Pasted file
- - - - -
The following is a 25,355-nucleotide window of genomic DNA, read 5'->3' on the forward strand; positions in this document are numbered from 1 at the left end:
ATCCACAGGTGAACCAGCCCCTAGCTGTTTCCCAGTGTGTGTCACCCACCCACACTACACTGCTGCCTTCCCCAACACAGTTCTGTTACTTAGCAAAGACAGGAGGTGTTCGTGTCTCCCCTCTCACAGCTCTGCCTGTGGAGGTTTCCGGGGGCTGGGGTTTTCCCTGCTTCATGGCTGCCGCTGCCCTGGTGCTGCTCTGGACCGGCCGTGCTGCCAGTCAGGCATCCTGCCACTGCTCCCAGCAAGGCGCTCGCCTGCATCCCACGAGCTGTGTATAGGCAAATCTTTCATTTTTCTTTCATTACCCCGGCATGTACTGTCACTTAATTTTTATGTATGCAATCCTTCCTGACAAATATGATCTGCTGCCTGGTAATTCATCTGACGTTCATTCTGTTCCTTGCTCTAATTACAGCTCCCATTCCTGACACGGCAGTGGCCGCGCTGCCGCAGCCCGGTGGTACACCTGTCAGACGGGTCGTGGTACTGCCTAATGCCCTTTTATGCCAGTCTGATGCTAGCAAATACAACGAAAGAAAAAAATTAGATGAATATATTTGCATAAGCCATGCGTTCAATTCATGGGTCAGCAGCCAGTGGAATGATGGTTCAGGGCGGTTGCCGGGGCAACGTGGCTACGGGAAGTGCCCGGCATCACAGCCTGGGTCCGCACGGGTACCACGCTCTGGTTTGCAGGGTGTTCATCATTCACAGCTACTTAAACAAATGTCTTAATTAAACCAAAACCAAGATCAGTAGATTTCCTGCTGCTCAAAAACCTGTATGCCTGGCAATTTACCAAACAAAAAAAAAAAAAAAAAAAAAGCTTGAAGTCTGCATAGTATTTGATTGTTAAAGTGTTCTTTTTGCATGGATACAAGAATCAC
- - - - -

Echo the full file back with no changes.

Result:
The following is a 25,355-nucleotide window of genomic DNA, read 5'->3' on the forward strand; positions in this document are numbered from 1 at the left end:
ATCCACAGGTGAACCAGCCCCTAGCTGTTTCCCAGTGTGTGTCACCCACCCACACTACACTGCTGCCTTCCCCAACACAGTTCTGTTACTTAGCAAAGACAGGAGGTGTTCGTGTCTCCCCTCTCACAGCTCTGCCTGTGGAGGTTTCCGGGGGCTGGGGTTTTCCCTGCTTCATGGCTGCCGCTGCCCTGGTGCTGCTCTGGACCGGCCGTGCTGCCAGTCAGGCATCCTGCCACTGCTCCCAGCAAGGCGCTCGCCTGCATCCCACGAGCTGTGTATAGGCAAATCTTTCATTTTTCTTTCATTACCCCGGCATGTACTGTCACTTAATTTTTATGTATGCAATCCTTCCTGACAAATATGATCTGCTGCCTGGTAATTCATCTGACGTTCATTCTGTTCCTTGCTCTAATTACAGCTCCCATTCCTGACACGGCAGTGGCCGCGCTGCCGCAGCCCGGTGGTACACCTGTCAGACGGGTCGTGGTACTGCCTAATGCCCTTTTATGCCAGTCTGATGCTAGCAAATACAACGAAAGAAAAAAATTAGATGAATATATTTGCATAAGCCATGCGTTCAATTCATGGGTCAGCAGCCAGTGGAATGATGGTTCAGGGCGGTTGCCGGGGCAACGTGGCTACGGGAAGTGCCCGGCATCACAGCCTGGGTCCGCACGGGTACCACGCTCTGGTTTGCAGGGTGTTCATCATTCACAGCTACTTAAACAAATGTCTTAATTAAACCAAAACCAAGATCAGTAGATTTCCTGCTGCTCAAAAACCTGTATGCCTGGCAATTTACCAAACAAAAAAAAAAAAAAAAAAAAAGCTTGAAGTCTGCATAGTATTTGATTGTTAAAGTGTTCTTTTTGCATGGATACAAGAATCAC